It is always a significant moment in your life when something special happens for the first time. Excluding the obvious life changing incidents - first kiss, first slow dance, first ahem, you know what I mean - there are often occasions in sport alone that stand out as unique and historic. The sporting equivalent of being the first to reach the South Pole, climb Everest, or land on the moon. Now, That1980sSportsBlogger will admit to a little bias on this subject, but the 1980s contained a fair few notable firsts in a decade rich in sporting drama. Some of the below may not seem all that remarkable in this modern era of sport, but I can assure you, back in the eighties some of these achievements left you open mouthed in astonishment. For any of the younger readers, you probably had to be there.
Monday, 26 November 2012
Wednesday, 21 November 2012
The triumph of the underdog is such a key component of sport, after all if the favourite won every single time then where would the fun be in that? Of course if you're on the receiving end of such an upset (the words Walsall, York and Wrexham immediately spring to mind) then you fail to see the romance of the occasion, but to everyone else, the sight of a sporting David toppling Goliath brings a warm feeling to the heart. And if the underdog in question happens to be an English boxer (born in Jamaica) travelling to America, to fight an undefeated and undisputed champion, then the sense of elation felt at such a victory leaves a smile on your face for years to come. Step forward Lloyd Honeyghan.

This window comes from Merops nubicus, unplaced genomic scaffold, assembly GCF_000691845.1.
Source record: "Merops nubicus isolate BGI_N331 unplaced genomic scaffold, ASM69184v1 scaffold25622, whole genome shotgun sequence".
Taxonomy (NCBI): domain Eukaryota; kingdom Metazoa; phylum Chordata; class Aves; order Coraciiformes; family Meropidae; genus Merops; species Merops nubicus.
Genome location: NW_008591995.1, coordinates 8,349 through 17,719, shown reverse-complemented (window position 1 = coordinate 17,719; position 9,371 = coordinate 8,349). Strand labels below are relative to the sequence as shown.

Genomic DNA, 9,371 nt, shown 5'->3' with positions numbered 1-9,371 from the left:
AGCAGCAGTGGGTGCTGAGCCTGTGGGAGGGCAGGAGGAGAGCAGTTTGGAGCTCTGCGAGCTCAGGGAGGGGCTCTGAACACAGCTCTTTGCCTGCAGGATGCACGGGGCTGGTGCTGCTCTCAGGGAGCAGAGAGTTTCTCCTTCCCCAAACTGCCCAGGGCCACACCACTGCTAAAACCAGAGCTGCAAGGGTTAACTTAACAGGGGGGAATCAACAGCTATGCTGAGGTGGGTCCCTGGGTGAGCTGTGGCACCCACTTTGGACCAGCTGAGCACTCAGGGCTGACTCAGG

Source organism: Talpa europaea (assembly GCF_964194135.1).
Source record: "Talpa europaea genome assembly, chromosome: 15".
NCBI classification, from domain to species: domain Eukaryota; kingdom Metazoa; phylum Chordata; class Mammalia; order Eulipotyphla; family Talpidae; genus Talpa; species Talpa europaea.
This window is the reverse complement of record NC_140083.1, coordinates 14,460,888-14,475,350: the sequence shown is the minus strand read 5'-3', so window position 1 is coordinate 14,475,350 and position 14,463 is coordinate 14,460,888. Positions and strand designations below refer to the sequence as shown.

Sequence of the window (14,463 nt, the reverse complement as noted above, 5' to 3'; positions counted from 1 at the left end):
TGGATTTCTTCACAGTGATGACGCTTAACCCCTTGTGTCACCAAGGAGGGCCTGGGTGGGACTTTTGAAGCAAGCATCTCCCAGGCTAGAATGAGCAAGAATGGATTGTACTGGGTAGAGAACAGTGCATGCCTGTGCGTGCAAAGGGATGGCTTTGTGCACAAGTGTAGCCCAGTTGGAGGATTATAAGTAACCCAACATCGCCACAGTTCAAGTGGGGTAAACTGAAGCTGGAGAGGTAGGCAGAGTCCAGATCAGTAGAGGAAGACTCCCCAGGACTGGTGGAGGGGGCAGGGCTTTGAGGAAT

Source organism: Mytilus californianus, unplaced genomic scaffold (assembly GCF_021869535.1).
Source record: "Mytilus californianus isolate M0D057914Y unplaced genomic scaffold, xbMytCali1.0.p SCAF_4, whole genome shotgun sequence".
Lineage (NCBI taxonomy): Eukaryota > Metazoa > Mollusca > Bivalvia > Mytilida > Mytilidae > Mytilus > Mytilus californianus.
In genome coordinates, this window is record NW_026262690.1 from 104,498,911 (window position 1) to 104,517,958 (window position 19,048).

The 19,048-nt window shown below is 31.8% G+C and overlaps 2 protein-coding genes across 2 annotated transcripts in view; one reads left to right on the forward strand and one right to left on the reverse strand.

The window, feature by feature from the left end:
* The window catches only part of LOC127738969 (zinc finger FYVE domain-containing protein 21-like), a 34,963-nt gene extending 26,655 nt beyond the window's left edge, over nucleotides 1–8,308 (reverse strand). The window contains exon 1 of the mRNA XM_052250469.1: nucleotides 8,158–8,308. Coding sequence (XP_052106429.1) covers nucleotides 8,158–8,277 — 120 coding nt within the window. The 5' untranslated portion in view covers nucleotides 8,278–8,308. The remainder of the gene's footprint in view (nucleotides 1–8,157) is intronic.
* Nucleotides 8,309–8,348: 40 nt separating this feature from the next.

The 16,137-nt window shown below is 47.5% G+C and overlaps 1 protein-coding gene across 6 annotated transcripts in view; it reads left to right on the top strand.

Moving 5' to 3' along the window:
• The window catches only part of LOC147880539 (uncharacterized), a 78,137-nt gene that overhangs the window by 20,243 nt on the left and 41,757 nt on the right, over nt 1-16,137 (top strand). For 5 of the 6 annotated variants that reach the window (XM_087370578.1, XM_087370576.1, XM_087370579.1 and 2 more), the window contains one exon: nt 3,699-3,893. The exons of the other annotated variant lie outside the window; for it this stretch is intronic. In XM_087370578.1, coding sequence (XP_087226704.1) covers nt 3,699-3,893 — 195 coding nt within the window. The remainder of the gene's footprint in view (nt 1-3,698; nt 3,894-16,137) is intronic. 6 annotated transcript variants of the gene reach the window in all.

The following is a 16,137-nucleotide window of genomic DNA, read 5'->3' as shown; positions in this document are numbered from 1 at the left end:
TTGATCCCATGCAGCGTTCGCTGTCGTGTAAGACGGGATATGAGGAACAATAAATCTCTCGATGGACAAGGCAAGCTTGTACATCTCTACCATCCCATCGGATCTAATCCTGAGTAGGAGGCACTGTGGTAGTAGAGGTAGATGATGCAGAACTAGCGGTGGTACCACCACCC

Monday, 12 November 2012
England's 1984-85 tour of India was never going to be easy. Thrashed 5-0 at home by the West Indies in the summer of 84, and unable to defeat the Sri Lankans in a supposedly easy one-off Test at Lord's, confidence was understandably low as the plane departed for Asia. A plane that did not contain Ian Botham (opted out) and Graham Gooch and John Emburey (South African rebel tour bans). Without these key players, and with a struggling skipper at the helm - David Gower had a W0 D3 L6 record as captain - expectations were unsurprisingly low for England's hopes in the subcontinent.
Tuesday, 6 November 2012
Sport had an uncanny way of seeping into my consciousness during the 1980s. Take rugby union for example. Sat minding my own business one Saturday in 1985, I soon became engrossed in a Five Nations match between Wales and England at Cardiff. As a 9-year-old English boy, the result that day may have been far from ideal (England lost 24-15), and the mistake made by Chris Martin on that April afternoon was mind-blowingly inept, but the sport had managed to grab my attention, so much so that I was disappointed that it was the final Five Nations match of the season. Mind you, the England team at the time were hardly world beaters, so it probably spared me further embarrassment for a year at least.